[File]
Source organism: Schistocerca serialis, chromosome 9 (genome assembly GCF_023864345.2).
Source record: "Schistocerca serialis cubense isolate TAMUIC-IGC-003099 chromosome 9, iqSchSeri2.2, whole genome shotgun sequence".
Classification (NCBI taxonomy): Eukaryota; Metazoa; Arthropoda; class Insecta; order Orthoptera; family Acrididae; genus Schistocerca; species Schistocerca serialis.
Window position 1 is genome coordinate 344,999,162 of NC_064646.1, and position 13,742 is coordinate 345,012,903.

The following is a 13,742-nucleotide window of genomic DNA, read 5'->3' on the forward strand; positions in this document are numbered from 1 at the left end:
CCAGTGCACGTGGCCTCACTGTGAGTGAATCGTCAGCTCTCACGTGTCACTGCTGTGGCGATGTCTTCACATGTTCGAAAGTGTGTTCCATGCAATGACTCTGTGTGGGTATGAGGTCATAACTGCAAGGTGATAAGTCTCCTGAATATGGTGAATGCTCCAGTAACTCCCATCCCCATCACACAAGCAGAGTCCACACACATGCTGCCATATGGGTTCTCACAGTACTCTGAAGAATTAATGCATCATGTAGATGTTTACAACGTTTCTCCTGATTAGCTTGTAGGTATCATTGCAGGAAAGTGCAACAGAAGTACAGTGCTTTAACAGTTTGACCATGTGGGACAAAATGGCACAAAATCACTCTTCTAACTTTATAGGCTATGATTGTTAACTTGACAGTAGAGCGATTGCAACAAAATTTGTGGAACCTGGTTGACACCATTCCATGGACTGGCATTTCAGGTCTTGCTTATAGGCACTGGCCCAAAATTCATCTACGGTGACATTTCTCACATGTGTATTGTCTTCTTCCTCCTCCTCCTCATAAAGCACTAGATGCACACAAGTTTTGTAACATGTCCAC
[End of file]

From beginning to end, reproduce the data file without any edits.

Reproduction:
Source organism: Schistocerca serialis, chromosome 9 (genome assembly GCF_023864345.2).
Source record: "Schistocerca serialis cubense isolate TAMUIC-IGC-003099 chromosome 9, iqSchSeri2.2, whole genome shotgun sequence".
Classification (NCBI taxonomy): Eukaryota; Metazoa; Arthropoda; class Insecta; order Orthoptera; family Acrididae; genus Schistocerca; species Schistocerca serialis.
Window position 1 is genome coordinate 344,999,162 of NC_064646.1, and position 13,742 is coordinate 345,012,903.

The following is a 13,742-nucleotide window of genomic DNA, read 5'->3' on the forward strand; positions in this document are numbered from 1 at the left end:
CCAGTGCACGTGGCCTCACTGTGAGTGAATCGTCAGCTCTCACGTGTCACTGCTGTGGCGATGTCTTCACATGTTCGAAAGTGTGTTCCATGCAATGACTCTGTGTGGGTATGAGGTCATAACTGCAAGGTGATAAGTCTCCTGAATATGGTGAATGCTCCAGTAACTCCCATCCCCATCACACAAGCAGAGTCCACACACATGCTGCCATATGGGTTCTCACAGTACTCTGAAGAATTAATGCATCATGTAGATGTTTACAACGTTTCTCCTGATTAGCTTGTAGGTATCATTGCAGGAAAGTGCAACAGAAGTACAGTGCTTTAACAGTTTGACCATGTGGGACAAAATGGCACAAAATCACTCTTCTAACTTTATAGGCTATGATTGTTAACTTGACAGTAGAGCGATTGCAACAAAATTTGTGGAACCTGGTTGACACCATTCCATGGACTGGCATTTCAGGTCTTGCTTATAGGCACTGGCCCAAAATTCATCTACGGTGACATTTCTCACATGTGTATTGTCTTCTTCCTCCTCCTCCTCATAAAGCACTAGATGCACACAAGTTTTGTAACATGTCCAC